"As it does every year, the Cannes Film Festival developed gradual momentum over the course of the last two weeks. The main competition, though really only one part of the annual story, nabbed the spotlight with a culturally diverse selection deemed spotty before it even started. Once the program began, the question on the minds of many festival-goers increasingly became WWTBD: What Would Tim Burton Do? At the end of the day, jury president Burton and his international jurors of mystery made several agreeable decisions. Juliette Binoche, a best actress winner for Abbas Kiarostami’s 'Certified Copy,' maintains a balance of emotional delicacy and individualism in this talky romance, which IFC Films purchased for American distribution during the festival. Lee Chang-dong’s 'Poetry,' a spare and skillfully told story of how melancholy drives the creative process, took Best Screenplay. A small movie by virtue of its topic alone, 'Poetry' could use the boost a lot more than 'Biutiful,' the trite heartstrings-puller directed by Alejandro Gonzalez Innaritu that landed star Javier Bardem with one of the Best Actor awards (the other went to Elio Germano for 'La Nostra Vita,' which I did not see). Bardem is indeed the best thing about 'Biutiful,' so his win can be forgiven." (IndieWIRE)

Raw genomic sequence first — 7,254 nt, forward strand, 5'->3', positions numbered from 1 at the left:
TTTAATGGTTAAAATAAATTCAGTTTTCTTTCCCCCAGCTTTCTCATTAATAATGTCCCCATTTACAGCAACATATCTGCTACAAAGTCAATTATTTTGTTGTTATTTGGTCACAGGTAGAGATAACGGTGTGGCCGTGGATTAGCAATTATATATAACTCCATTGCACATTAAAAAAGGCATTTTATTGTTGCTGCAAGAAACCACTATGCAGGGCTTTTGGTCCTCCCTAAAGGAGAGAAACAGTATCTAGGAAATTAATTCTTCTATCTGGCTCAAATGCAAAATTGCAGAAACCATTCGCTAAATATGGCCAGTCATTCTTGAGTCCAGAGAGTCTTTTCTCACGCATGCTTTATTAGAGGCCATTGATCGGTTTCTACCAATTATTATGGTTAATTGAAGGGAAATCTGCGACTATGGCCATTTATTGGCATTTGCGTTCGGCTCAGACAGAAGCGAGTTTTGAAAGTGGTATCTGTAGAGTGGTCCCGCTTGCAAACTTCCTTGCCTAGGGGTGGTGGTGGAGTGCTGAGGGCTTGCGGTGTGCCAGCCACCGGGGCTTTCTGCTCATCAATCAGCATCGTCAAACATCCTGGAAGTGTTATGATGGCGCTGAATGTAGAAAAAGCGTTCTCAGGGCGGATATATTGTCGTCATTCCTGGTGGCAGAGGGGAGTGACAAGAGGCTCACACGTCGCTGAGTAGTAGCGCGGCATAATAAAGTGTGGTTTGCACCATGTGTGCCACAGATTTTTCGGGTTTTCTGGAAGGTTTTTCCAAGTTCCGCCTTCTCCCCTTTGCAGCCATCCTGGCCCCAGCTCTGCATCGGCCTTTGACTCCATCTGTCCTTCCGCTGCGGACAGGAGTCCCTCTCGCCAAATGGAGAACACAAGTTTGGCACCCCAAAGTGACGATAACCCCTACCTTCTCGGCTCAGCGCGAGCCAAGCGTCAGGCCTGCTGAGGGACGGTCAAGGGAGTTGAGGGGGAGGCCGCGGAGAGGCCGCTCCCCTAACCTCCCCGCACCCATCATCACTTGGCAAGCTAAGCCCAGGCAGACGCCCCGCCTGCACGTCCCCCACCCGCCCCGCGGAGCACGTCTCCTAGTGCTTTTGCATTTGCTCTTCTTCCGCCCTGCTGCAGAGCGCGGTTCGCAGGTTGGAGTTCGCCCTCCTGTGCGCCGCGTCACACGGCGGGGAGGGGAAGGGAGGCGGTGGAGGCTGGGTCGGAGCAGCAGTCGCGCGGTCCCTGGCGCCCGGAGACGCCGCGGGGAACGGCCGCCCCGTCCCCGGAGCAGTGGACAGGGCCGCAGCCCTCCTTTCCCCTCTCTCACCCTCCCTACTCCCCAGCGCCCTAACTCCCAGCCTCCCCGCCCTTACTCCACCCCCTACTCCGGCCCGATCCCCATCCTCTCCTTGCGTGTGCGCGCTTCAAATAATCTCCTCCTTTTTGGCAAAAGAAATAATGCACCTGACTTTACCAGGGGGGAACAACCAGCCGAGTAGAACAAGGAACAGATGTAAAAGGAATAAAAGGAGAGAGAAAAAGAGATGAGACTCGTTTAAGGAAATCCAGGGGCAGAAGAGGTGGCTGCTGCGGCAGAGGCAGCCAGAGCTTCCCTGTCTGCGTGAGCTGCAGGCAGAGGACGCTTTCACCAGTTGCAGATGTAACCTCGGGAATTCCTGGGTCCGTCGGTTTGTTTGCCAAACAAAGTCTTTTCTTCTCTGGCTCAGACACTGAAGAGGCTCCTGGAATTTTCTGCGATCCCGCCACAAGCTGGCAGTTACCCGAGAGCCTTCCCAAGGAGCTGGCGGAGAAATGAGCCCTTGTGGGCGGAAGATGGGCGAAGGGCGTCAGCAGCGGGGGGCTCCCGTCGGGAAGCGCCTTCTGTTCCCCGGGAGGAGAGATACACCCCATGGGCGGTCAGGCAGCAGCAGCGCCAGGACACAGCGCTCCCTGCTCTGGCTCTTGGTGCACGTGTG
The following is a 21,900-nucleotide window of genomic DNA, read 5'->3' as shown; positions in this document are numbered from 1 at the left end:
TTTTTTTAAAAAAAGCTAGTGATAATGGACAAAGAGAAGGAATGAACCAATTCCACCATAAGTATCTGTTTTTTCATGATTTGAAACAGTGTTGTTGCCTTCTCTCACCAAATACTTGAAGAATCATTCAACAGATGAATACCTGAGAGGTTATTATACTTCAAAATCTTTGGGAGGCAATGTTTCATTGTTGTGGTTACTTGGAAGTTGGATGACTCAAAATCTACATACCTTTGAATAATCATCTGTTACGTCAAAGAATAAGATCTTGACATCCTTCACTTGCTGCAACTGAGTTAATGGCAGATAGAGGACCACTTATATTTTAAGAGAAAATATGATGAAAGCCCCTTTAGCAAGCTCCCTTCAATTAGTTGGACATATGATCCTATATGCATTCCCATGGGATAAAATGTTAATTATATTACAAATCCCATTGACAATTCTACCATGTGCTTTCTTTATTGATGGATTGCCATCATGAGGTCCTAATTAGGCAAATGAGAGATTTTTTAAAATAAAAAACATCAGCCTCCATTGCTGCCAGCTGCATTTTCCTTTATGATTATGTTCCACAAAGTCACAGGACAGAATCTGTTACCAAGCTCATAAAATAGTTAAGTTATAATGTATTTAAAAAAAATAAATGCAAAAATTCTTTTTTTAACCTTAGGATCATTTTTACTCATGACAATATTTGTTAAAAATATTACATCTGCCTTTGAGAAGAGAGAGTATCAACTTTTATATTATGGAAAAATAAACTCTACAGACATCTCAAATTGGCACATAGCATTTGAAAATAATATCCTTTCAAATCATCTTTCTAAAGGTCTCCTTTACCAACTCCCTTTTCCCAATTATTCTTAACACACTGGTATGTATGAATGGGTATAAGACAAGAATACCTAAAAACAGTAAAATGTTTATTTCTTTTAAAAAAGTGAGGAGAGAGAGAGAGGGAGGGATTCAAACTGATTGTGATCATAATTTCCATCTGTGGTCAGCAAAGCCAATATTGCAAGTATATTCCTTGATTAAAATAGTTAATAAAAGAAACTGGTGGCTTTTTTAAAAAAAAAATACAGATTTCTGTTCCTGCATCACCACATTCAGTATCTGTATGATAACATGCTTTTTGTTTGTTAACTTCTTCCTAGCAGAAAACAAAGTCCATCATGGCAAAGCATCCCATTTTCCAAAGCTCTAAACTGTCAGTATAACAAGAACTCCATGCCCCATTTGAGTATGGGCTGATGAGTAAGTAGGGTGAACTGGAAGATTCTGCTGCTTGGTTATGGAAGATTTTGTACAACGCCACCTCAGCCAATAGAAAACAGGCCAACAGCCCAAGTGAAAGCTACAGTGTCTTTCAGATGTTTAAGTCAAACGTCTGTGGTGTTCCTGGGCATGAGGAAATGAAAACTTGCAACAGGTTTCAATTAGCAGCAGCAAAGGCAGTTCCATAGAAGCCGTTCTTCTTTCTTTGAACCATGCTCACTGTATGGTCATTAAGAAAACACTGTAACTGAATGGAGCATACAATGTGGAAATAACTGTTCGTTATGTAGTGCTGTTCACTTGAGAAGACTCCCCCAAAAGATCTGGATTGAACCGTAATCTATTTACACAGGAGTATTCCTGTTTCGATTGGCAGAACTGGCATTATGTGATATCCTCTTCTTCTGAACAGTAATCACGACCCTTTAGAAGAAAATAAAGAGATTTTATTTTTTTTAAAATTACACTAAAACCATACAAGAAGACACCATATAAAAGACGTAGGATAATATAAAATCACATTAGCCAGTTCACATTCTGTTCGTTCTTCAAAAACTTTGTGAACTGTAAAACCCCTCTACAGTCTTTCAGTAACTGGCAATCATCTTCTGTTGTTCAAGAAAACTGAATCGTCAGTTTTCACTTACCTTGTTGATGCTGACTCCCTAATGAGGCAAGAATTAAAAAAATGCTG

"Howard (Stern) started the show talking about last night's 'LOST' series finale. Howard said he bailed out on it a couple of seasons ago. He felt that he was betrayed and misled for so long he had to get away from it. Howard said the show would end and there would be more questions. He had enough questions in his life. He said they had the finale last night and he's not sure why. He said he was talking to Gary (Dell'Abate) about it and Gary has no idea how to explain it. He said Gary wasn't sure what the hell was going on. He said it was confusing and no one knows what it all means. Howard asked what the black smoke was. Gary said that was evil. He said the black smoke took over John Locke and that happened all this season. Howard asked what the Dharma Initiative was. Gary said he had no idea ... Howard said he likes a good story but a show should make a pact with the writers and they should reward people at the end. He said they promised all along they were going to give answers. They never did ... He said that they broke the contract to the people when they made this 'LOST' show. Howard said ABC is to blame there. Jon (Hein) asked Howard if he liked the finale of the Sopranos. Howard said he did. Howard said he understood the characters in the show and if he was rubbed out or not doesn't matter. Howard said all of the character arcs were satisfied on that show. Howard said that 'LOST' didn't make any sense and they weren't able to explain it. Howard said everyone is a sucker and 'fuck you' to them. Howard said they need a TV bill of rights and Robin (Quivers) has inspired him to do that." (Marksfriggin)

No comments: